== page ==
FUTURISTIC designs have been drawn up showing an ambitious vision for an area of Warrington.

The vicinity of Bank Quay railway station has been earmarked for redevelopment as part of Northern Powerhouse Rail proposals.

Now, artist impressions have been created outlining the potential for the area as a shopping and leisure plaza overlooking the River Mersey.

They were published in an annual property review by Warrington and Co – the business arm of Warrington Borough Council focusing on investment and regeneration.

Last month, it was announced that Warrington’s rail transport aspirations remain on track following confirmation of Northern Powerhouse Rail plans.

Following a statement made in the House of Commons, plans being taken forward include a Government commitment to continue with and repurpose Phase 2B, also known as the Western Leg, of previous HS2 plans.

As part of this, Warrington Bank Quay looks set to play a central role, with a low-level station being the primary option for the next stage of the development of the route between Liverpool and Manchester.

This would give Warrington significantly more connectivity to Manchester Airport, Liverpool, Chester, north Wales, the wider north of England and ultimately the West Coast Main Line via the existing high-level station.

The council says the announcement follows years of dedicated work and lobbying to ensure Warrington plays a prominent part in any Northern Powerhouse Rail plans.

Impressions of how a redeveloped Bank Quay plaza could look

Impressions of how a redeveloped Bank Quay plaza could look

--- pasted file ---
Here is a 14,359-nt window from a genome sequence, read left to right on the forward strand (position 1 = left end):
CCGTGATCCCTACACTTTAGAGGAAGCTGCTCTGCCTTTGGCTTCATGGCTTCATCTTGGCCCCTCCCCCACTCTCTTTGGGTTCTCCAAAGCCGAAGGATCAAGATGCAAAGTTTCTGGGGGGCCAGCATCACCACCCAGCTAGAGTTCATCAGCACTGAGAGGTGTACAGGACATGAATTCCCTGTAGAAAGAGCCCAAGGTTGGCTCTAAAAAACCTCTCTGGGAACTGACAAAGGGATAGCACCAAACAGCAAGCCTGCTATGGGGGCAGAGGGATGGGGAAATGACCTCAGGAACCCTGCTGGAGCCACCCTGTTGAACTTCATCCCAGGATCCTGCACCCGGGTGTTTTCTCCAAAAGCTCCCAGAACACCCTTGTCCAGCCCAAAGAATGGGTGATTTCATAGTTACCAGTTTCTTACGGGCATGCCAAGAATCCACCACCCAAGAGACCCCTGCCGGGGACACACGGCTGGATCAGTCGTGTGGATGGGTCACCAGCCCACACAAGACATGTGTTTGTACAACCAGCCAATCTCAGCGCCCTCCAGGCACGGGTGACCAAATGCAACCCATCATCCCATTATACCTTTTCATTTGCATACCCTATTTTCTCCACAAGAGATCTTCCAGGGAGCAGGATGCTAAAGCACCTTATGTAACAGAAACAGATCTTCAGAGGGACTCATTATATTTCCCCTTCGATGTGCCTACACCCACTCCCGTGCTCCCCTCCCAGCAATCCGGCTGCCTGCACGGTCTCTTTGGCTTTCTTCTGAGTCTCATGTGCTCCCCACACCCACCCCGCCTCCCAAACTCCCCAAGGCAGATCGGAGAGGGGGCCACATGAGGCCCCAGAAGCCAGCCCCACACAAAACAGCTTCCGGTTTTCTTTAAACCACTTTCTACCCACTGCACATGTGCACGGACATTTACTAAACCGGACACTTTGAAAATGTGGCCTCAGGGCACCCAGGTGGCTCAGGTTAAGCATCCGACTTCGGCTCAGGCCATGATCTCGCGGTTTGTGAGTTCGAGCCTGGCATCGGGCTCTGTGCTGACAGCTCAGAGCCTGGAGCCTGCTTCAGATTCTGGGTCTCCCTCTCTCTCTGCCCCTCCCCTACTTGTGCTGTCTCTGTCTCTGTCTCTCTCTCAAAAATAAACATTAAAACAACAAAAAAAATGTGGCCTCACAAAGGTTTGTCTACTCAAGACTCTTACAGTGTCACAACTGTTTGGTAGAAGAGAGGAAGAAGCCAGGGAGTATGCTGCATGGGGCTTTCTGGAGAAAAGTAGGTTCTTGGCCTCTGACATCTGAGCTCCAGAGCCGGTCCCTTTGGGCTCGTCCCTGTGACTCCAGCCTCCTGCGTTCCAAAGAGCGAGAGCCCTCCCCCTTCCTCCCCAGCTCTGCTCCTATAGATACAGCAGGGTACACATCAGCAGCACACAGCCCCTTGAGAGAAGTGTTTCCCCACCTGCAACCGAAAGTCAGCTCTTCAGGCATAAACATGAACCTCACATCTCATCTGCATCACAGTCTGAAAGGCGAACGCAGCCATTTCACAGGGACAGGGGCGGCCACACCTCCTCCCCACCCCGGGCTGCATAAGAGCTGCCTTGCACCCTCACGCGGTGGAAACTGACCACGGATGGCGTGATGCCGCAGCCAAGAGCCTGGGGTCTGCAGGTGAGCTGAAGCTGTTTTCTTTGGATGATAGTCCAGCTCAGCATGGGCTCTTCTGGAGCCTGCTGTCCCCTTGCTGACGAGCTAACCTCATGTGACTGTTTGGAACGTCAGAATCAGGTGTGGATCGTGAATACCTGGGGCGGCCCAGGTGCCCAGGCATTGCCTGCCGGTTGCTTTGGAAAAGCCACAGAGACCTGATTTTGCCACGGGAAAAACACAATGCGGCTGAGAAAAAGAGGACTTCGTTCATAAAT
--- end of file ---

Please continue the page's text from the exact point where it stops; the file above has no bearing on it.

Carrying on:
The local authority and Warrington South MP Andy Carter said that ensuring Warrington Bank Quay becomes a Northern Powerhouse Rail station would boost the wider regeneration of that area.

In the annual property review, managing director John Laverick states: “Warrington’s strategic location and superb reach will consolidate and sustain the town’s existing excellent employment base.

“It also triggers new investment and forecast growth in universities, finance and IT facing business support services.

“Our focus will therefore be on enabling small and medium-sized enterprises, predominantly within the centre of town located around rail hubs, to set up and grow.

“The attractiveness of the town centre is not just about the space, but also about connectivity.

“The relocation of the bus depot was a very deliberate planned move, giving greater space for business to develop in close proximity to the town centre, while allowing the bus service to de-carbonise, as part of an overall carbon reduction strategy for the town.

“Truly, the test of this is still to come, as we start to work with our neighbours in Liverpool and Manchester to understand how as a north west region we accelerate the benefits that we can extract from regional infrastructure in Northern Powerhouse Rail.

“The major milestones for this larger scale development of Warrington are at the moment unclear. We have a lot of work to do to make this happen and the timescales are significant.

“But progress to date is good, with Warrington being endorsed by both regional mayors and our own political leadership as part of the growth corridor that will come from Northern Powerhouse Rail.”